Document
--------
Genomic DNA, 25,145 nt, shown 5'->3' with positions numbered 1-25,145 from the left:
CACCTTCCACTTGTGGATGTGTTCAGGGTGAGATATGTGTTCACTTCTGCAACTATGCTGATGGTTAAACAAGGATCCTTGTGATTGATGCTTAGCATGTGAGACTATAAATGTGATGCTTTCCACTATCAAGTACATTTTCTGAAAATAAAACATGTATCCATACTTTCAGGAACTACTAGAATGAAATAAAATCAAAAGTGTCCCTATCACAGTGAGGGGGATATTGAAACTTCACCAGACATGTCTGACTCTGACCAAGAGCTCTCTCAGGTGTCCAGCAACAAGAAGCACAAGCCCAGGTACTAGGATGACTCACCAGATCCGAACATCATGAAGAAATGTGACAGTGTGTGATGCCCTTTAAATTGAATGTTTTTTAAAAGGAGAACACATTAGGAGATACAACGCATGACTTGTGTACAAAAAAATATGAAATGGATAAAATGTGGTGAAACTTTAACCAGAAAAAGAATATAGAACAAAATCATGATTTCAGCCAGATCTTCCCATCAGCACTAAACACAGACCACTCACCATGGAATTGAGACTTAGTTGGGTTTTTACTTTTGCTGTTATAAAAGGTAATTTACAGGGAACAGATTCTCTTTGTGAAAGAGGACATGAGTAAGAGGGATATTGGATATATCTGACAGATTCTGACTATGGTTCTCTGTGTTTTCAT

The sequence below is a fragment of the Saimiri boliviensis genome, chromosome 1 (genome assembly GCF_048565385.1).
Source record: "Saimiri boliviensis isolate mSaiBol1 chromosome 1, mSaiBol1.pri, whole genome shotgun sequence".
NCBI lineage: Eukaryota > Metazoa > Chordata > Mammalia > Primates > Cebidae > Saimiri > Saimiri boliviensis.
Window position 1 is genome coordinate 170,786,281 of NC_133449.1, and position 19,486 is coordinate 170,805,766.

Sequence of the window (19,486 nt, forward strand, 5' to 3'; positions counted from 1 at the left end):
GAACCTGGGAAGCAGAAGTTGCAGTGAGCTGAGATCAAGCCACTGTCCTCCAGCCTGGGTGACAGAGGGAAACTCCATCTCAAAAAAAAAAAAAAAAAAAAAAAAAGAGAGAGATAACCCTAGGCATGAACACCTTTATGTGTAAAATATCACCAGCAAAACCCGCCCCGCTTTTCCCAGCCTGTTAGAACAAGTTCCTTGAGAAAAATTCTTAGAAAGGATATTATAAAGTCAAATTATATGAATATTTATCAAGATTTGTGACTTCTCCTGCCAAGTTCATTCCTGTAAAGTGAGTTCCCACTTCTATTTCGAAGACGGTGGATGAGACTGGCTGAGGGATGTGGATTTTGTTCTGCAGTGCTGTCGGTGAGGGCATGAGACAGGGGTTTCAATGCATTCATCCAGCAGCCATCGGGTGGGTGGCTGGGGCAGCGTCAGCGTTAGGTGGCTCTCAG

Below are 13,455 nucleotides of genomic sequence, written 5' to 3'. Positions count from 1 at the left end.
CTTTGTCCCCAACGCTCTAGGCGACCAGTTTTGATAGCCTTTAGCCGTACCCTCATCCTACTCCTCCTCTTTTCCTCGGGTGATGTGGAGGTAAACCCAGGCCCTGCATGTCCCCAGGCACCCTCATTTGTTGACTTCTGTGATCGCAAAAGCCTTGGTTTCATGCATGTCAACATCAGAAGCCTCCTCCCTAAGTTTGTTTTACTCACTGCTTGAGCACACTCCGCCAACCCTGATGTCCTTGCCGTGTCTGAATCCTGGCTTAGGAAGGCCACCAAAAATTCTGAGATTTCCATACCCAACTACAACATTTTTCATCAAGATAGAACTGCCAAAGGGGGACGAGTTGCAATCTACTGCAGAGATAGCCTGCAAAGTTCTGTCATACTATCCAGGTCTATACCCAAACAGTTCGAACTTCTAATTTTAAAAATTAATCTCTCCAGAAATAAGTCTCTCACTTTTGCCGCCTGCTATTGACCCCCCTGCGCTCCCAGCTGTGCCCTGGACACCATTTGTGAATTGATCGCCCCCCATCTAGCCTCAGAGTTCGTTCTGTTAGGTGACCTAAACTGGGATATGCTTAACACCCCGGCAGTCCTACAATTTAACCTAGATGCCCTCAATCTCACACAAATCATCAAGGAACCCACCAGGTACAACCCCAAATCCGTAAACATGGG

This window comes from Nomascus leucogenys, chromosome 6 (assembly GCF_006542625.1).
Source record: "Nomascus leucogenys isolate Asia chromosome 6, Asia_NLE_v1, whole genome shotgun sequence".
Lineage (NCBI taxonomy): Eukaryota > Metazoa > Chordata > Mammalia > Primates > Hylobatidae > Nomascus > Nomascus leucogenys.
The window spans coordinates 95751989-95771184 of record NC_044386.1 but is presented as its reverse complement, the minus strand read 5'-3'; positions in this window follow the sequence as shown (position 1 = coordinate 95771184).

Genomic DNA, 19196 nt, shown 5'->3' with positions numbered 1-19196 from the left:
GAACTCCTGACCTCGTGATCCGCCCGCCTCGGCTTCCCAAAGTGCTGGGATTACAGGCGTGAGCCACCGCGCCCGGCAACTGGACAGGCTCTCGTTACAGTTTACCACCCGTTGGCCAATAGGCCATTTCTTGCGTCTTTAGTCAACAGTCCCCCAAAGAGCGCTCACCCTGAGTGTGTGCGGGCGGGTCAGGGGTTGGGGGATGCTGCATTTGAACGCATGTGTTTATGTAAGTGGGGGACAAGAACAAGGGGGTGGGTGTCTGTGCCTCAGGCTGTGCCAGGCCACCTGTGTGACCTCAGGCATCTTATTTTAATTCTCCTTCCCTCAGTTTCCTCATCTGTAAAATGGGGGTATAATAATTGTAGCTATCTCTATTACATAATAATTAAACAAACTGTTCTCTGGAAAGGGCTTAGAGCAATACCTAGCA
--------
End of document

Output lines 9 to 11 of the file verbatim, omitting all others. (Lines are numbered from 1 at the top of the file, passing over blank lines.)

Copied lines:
Below are 13,455 nucleotides of genomic sequence, written 5' to 3'. Positions count from 1 at the left end.
CTTTGTCCCCAACGCTCTAGGCGACCAGTTTTGATAGCCTTTAGCCGTACCCTCATCCTACTCCTCCTCTTTTCCTCGGGTGATGTGGAGGTAAACCCAGGCCCTGCATGTCCCCAGGCACCCTCATTTGTTGACTTCTGTGATCGCAAAAGCCTTGGTTTCATGCATGTCAACATCAGAAGCCTCCTCCCTAAGTTTGTTTTACTCACTGCTTGAGCACACTCCGCCAACCCTGATGTCCTTGCCGTGTCTGAATCCTGGCTTAGGAAGGCCACCAAAAATTCTGAGATTTCCATACCCAACTACAACATTTTTCATCAAGATAGAACTGCCAAAGGGGGACGAGTTGCAATCTACTGCAGAGATAGCCTGCAAAGTTCTGTCATACTATCCAGGTCTATACCCAAACAGTTCGAACTTCTAATTTTAAAAATTAATCTCTCCAGAAATAAGTCTCTCACTTTTGCCGCCTGCTATTGACCCCCCTGCGCTCCCAGCTGTGCCCTGGACACCATTTGTGAATTGATCGCCCCCCATCTAGCCTCAGAGTTCGTTCTGTTAGGTGACCTAAACTGGGATATGCTTAACACCCCGGCAGTCCTACAATTTAACCTAGATGCCCTCAATCTCACACAAATCATCAAGGAACCCACCAGGTACAACCCCAAATCCGTAAACATGGG

This window comes from Nomascus leucogenys, chromosome 6 (assembly GCF_006542625.1).